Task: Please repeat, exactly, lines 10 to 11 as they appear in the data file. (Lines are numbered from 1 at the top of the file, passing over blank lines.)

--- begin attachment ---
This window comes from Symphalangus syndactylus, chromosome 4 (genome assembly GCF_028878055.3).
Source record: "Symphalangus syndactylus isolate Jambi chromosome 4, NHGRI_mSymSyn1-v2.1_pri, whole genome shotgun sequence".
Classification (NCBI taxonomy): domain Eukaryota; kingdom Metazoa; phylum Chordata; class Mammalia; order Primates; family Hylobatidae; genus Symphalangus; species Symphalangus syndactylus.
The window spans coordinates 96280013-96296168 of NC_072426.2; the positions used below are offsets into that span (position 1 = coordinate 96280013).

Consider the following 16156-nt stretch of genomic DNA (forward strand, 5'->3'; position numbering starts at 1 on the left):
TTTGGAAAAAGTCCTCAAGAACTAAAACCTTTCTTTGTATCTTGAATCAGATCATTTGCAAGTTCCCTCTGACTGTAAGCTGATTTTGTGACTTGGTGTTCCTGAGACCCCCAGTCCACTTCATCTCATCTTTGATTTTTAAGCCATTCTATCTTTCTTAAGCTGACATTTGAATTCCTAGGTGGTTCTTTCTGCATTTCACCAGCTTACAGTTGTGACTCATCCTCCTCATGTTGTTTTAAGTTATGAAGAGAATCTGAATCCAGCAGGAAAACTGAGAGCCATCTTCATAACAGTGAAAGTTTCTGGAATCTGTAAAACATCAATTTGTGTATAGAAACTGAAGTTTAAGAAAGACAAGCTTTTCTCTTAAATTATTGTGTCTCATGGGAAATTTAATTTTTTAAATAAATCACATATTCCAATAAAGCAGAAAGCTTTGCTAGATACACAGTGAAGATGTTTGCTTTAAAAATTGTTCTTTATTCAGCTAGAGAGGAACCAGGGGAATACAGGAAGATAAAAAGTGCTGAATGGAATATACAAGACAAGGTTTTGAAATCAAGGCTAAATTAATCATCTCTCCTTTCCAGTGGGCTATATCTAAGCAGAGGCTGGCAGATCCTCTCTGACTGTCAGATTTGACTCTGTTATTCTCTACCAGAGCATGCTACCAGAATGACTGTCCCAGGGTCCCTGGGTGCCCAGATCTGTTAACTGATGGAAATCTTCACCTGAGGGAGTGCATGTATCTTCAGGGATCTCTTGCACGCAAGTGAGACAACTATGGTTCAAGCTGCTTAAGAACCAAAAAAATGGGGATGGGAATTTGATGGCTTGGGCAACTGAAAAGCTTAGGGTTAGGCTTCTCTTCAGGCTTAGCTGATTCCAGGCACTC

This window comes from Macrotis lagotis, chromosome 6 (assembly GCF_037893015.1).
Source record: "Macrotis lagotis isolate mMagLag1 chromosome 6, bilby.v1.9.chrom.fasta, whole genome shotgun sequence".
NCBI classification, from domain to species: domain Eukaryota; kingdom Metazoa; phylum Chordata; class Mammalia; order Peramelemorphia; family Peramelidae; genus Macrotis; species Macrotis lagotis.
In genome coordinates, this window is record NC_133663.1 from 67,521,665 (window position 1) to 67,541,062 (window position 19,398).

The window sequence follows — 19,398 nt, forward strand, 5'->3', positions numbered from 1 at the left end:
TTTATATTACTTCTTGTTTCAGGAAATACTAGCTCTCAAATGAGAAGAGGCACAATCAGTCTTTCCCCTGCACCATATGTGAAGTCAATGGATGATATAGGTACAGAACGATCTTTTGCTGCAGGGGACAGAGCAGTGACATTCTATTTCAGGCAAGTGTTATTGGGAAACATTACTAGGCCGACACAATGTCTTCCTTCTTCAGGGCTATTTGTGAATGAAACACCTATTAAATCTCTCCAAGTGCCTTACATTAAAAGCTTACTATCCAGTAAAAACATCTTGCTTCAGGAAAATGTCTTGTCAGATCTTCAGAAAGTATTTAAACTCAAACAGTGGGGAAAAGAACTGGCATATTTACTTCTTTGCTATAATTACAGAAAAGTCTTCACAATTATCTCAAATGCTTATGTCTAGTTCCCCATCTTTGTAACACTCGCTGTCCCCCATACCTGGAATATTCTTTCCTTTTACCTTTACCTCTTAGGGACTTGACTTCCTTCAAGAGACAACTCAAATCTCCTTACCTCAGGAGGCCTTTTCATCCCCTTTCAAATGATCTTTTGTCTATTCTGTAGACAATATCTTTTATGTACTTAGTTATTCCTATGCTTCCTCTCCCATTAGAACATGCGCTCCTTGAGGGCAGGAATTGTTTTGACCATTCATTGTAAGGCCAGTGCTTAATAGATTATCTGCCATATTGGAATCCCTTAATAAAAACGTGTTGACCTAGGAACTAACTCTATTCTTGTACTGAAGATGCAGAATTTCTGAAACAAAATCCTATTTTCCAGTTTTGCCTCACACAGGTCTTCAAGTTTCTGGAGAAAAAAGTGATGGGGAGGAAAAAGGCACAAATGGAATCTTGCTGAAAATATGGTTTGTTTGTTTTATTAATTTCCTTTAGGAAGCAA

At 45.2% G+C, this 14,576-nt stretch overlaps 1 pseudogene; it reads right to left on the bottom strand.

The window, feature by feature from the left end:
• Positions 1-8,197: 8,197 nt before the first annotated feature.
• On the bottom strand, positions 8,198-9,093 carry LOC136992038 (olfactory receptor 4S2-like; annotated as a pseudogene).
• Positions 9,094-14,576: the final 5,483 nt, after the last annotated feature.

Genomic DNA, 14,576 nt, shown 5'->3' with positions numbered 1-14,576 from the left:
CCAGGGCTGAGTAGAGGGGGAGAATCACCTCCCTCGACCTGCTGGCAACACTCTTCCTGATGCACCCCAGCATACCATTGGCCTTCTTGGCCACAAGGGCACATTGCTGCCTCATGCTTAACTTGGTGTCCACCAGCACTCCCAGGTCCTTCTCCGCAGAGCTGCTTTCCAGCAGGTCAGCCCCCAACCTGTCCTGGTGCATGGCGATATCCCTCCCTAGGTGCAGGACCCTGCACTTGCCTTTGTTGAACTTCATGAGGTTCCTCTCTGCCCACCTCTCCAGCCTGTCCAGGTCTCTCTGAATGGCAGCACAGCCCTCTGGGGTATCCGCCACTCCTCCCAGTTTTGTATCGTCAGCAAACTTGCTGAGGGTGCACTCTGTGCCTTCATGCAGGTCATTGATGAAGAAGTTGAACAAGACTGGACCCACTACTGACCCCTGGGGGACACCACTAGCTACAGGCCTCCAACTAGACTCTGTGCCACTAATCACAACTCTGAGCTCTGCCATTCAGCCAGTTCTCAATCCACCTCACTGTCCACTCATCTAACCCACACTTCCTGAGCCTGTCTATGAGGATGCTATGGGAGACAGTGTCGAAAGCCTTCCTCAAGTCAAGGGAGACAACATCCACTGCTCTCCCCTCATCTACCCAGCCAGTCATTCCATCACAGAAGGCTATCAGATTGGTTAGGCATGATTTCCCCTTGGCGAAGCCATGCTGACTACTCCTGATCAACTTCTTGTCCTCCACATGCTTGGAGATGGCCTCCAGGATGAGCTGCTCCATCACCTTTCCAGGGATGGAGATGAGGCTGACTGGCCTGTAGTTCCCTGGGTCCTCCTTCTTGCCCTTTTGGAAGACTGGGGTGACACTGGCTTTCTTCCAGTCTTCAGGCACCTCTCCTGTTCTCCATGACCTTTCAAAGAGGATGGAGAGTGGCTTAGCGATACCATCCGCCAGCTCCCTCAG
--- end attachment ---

In genome coordinates, this window is record NC_133663.1 from 67,521,665 (window position 1) to 67,541,062 (window position 19,398).

The window sequence follows — 19,398 nt, forward strand, 5'->3', positions numbered from 1 at the left end: